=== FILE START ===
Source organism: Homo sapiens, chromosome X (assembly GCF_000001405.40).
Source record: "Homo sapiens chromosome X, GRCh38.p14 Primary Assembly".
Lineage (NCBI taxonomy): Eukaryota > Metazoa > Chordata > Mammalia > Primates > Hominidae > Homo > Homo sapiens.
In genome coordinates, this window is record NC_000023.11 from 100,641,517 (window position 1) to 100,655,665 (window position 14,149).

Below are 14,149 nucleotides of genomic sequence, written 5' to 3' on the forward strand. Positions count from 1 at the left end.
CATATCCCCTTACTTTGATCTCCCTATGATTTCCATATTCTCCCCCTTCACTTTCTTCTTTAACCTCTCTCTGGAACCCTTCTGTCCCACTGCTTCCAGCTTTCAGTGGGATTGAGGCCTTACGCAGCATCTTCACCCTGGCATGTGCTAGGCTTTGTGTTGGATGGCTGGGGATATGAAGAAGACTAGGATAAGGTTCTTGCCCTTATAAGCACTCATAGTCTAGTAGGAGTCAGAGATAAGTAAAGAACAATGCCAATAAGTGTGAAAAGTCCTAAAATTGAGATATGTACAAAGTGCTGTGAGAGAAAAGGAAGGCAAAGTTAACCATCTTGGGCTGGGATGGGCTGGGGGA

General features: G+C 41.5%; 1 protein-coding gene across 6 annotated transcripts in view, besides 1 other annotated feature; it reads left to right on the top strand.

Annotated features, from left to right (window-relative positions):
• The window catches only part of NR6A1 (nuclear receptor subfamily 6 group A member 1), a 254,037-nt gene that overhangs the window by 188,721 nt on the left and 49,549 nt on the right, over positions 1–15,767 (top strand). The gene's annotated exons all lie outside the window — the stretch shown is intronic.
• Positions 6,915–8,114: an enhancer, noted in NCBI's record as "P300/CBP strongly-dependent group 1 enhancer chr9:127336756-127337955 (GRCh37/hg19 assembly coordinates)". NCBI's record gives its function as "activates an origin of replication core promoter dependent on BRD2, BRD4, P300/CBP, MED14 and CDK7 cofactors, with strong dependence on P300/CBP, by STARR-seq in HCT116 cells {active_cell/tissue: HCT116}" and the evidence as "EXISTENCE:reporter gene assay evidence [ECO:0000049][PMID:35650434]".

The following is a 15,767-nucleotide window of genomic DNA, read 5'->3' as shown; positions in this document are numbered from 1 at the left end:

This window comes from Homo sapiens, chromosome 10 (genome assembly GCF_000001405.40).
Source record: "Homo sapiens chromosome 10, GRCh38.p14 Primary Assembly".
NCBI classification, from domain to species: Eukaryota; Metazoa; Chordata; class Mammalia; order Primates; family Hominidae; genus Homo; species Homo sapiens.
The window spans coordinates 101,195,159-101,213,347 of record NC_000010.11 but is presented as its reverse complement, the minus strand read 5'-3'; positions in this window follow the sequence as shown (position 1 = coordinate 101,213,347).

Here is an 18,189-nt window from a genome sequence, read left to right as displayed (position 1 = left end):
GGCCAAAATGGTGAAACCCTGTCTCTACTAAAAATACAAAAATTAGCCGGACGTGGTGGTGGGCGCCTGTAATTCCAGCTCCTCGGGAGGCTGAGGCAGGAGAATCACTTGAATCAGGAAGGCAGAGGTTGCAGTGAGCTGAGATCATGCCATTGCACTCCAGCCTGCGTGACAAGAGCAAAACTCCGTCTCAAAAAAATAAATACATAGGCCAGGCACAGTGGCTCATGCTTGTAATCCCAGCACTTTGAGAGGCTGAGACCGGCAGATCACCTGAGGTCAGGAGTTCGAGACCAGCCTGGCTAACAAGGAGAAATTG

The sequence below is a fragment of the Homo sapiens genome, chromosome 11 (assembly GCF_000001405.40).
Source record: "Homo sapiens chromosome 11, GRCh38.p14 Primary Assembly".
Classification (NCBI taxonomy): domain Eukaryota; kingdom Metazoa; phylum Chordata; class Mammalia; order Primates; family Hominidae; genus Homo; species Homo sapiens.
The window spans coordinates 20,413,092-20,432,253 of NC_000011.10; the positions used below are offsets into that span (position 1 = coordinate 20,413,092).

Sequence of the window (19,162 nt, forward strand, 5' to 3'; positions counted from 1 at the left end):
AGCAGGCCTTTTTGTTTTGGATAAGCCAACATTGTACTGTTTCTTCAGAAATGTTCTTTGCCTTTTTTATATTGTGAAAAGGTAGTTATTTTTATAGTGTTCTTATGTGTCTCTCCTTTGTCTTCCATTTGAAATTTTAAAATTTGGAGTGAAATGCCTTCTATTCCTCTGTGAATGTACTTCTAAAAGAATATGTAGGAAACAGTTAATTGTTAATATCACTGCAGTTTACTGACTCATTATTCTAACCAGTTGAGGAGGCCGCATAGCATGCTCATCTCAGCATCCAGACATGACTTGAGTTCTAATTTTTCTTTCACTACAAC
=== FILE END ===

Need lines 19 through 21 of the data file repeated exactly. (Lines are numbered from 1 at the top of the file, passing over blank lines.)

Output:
Source record: "Homo sapiens chromosome 11, GRCh38.p14 Primary Assembly".
Classification (NCBI taxonomy): domain Eukaryota; kingdom Metazoa; phylum Chordata; class Mammalia; order Primates; family Hominidae; genus Homo; species Homo sapiens.
The window spans coordinates 20,413,092-20,432,253 of NC_000011.10; the positions used below are offsets into that span (position 1 = coordinate 20,413,092).